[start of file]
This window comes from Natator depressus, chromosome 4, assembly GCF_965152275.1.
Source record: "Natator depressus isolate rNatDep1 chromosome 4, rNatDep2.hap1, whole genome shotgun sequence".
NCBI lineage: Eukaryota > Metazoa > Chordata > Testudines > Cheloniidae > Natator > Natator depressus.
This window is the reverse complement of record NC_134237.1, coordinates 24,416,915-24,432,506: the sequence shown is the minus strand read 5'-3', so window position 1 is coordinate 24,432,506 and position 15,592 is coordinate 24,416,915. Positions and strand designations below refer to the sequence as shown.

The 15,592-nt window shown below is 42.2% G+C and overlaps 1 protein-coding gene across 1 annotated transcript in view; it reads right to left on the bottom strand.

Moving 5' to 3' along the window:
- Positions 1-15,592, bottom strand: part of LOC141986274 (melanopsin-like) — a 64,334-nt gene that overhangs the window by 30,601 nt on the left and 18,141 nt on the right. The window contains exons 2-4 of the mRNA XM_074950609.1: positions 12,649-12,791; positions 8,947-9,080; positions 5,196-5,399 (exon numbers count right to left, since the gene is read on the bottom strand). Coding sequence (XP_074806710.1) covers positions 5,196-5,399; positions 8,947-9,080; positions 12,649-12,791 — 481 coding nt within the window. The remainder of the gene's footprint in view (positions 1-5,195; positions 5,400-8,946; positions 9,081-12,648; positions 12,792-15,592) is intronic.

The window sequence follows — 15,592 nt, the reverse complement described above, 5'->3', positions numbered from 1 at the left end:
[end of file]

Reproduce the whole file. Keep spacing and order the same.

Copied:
This window comes from Natator depressus, chromosome 4, assembly GCF_965152275.1.
Source record: "Natator depressus isolate rNatDep1 chromosome 4, rNatDep2.hap1, whole genome shotgun sequence".
NCBI lineage: Eukaryota > Metazoa > Chordata > Testudines > Cheloniidae > Natator > Natator depressus.
This window is the reverse complement of record NC_134237.1, coordinates 24,416,915-24,432,506: the sequence shown is the minus strand read 5'-3', so window position 1 is coordinate 24,432,506 and position 15,592 is coordinate 24,416,915. Positions and strand designations below refer to the sequence as shown.

The 15,592-nt window shown below is 42.2% G+C and overlaps 1 protein-coding gene across 1 annotated transcript in view; it reads right to left on the bottom strand.

Moving 5' to 3' along the window:
- Positions 1-15,592, bottom strand: part of LOC141986274 (melanopsin-like) — a 64,334-nt gene that overhangs the window by 30,601 nt on the left and 18,141 nt on the right. The window contains exons 2-4 of the mRNA XM_074950609.1: positions 12,649-12,791; positions 8,947-9,080; positions 5,196-5,399 (exon numbers count right to left, since the gene is read on the bottom strand). Coding sequence (XP_074806710.1) covers positions 5,196-5,399; positions 8,947-9,080; positions 12,649-12,791 — 481 coding nt within the window. The remainder of the gene's footprint in view (positions 1-5,195; positions 5,400-8,946; positions 9,081-12,648; positions 12,792-15,592) is intronic.

The window sequence follows — 15,592 nt, the reverse complement described above, 5'->3', positions numbered from 1 at the left end: